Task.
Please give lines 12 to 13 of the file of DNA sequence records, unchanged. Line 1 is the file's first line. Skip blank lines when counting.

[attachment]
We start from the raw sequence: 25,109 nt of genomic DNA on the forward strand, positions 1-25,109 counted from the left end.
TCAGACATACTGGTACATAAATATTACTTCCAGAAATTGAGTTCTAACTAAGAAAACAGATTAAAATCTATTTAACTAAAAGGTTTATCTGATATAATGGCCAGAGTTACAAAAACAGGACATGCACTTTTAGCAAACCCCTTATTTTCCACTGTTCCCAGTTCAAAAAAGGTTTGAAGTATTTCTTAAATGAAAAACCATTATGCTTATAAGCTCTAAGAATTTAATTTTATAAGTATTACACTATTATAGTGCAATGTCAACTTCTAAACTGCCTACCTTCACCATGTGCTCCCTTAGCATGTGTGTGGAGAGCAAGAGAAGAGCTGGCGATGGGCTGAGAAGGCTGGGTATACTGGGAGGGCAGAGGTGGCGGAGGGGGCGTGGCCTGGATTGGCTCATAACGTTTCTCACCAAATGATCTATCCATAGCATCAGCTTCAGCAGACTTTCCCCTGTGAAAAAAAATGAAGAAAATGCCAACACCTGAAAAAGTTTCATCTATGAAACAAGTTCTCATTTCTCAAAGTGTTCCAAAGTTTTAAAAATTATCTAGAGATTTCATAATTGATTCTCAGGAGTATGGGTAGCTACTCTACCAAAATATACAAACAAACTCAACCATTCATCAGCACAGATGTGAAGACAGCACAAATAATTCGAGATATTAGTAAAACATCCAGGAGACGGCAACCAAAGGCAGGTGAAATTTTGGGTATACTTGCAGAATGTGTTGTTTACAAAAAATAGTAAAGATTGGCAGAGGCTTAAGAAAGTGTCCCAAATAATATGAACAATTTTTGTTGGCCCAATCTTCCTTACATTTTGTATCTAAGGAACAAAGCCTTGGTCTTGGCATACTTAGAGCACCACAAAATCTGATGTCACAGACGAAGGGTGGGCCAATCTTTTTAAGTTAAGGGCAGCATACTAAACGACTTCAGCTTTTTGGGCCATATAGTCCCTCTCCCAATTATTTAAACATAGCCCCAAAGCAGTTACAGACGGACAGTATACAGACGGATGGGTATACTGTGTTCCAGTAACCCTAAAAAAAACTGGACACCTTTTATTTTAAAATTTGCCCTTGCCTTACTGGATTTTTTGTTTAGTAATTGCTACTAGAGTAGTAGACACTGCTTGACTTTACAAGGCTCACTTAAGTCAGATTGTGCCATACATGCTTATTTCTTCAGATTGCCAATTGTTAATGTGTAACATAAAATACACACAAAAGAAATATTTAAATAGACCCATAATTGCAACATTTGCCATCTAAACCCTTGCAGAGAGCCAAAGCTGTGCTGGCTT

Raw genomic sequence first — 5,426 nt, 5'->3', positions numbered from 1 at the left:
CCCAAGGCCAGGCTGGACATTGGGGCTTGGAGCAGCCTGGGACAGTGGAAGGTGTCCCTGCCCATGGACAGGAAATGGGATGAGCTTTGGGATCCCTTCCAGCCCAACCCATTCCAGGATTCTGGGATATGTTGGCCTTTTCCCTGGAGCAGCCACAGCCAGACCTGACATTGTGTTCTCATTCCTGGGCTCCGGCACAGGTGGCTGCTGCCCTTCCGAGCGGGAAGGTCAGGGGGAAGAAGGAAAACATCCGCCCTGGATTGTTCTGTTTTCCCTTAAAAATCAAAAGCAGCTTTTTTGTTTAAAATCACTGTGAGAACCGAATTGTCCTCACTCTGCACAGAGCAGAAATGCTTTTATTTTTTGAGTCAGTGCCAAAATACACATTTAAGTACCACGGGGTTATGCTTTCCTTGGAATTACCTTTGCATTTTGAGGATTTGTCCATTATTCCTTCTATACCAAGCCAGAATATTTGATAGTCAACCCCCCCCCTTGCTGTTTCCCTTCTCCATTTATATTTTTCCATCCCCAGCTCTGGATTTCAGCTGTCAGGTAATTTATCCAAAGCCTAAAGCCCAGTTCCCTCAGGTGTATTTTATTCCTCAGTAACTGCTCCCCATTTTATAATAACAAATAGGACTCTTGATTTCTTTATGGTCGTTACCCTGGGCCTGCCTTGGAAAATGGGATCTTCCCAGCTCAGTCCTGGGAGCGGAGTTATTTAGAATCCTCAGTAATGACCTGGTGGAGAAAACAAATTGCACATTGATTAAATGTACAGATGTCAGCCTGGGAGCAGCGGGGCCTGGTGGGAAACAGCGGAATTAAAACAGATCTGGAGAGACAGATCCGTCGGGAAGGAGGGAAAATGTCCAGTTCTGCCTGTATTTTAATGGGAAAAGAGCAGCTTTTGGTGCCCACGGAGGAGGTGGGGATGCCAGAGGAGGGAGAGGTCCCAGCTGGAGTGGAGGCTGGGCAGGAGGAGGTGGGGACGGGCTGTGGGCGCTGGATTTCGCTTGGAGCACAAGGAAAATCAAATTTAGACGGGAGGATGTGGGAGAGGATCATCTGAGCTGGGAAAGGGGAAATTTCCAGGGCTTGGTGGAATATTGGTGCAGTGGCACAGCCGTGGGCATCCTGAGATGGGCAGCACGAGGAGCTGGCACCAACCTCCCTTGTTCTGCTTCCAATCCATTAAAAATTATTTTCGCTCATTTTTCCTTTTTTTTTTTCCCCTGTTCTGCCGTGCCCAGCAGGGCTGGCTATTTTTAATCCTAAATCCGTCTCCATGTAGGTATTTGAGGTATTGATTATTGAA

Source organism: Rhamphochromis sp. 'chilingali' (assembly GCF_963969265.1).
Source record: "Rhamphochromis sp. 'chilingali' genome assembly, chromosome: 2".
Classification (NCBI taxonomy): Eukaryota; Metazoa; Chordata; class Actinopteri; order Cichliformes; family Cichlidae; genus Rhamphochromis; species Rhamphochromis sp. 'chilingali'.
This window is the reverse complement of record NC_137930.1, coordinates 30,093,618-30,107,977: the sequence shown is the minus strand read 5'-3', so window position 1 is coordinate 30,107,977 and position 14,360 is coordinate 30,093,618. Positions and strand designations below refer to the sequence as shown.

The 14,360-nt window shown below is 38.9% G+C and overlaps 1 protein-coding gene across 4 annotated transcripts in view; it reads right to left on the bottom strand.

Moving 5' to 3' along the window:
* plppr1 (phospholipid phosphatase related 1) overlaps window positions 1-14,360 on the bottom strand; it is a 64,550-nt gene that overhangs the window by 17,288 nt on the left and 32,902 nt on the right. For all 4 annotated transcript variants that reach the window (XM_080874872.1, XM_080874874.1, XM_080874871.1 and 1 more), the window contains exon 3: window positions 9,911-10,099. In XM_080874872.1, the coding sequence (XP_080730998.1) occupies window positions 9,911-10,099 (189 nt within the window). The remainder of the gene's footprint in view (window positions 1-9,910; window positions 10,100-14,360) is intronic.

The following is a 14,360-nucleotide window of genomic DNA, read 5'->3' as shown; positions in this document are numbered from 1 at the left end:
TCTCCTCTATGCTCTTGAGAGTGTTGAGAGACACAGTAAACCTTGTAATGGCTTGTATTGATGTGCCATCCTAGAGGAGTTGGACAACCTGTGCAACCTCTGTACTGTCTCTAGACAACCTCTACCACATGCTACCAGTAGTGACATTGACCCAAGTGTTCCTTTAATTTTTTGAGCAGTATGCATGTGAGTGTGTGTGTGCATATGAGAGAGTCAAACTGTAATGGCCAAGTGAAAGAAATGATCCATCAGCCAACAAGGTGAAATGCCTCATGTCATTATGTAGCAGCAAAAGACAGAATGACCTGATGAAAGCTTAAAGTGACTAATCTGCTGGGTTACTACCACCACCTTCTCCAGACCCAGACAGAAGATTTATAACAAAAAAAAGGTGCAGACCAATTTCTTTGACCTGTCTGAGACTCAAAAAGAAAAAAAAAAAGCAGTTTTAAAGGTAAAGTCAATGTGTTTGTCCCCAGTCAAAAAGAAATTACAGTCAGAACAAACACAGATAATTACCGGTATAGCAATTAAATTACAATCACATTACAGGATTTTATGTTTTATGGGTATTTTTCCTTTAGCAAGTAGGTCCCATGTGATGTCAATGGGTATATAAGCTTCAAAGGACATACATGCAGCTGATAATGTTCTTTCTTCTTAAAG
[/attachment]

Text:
The following is a 14,360-nucleotide window of genomic DNA, read 5'->3' as shown; positions in this document are numbered from 1 at the left end:
TCTCCTCTATGCTCTTGAGAGTGTTGAGAGACACAGTAAACCTTGTAATGGCTTGTATTGATGTGCCATCCTAGAGGAGTTGGACAACCTGTGCAACCTCTGTACTGTCTCTAGACAACCTCTACCACATGCTACCAGTAGTGACATTGACCCAAGTGTTCCTTTAATTTTTTGAGCAGTATGCATGTGAGTGTGTGTGTGCATATGAGAGAGTCAAACTGTAATGGCCAAGTGAAAGAAATGATCCATCAGCCAACAAGGTGAAATGCCTCATGTCATTATGTAGCAGCAAAAGACAGAATGACCTGATGAAAGCTTAAAGTGACTAATCTGCTGGGTTACTACCACCACCTTCTCCAGACCCAGACAGAAGATTTATAACAAAAAAAAGGTGCAGACCAATTTCTTTGACCTGTCTGAGACTCAAAAAGAAAAAAAAAAAGCAGTTTTAAAGGTAAAGTCAATGTGTTTGTCCCCAGTCAAAAAGAAATTACAGTCAGAACAAACACAGATAATTACCGGTATAGCAATTAAATTACAATCACATTACAGGATTTTATGTTTTATGGGTATTTTTCCTTTAGCAAGTAGGTCCCATGTGATGTCAATGGGTATATAAGCTTCAAAGGACATACATGCAGCTGATAATGTTCTTTCTTCTTAAAG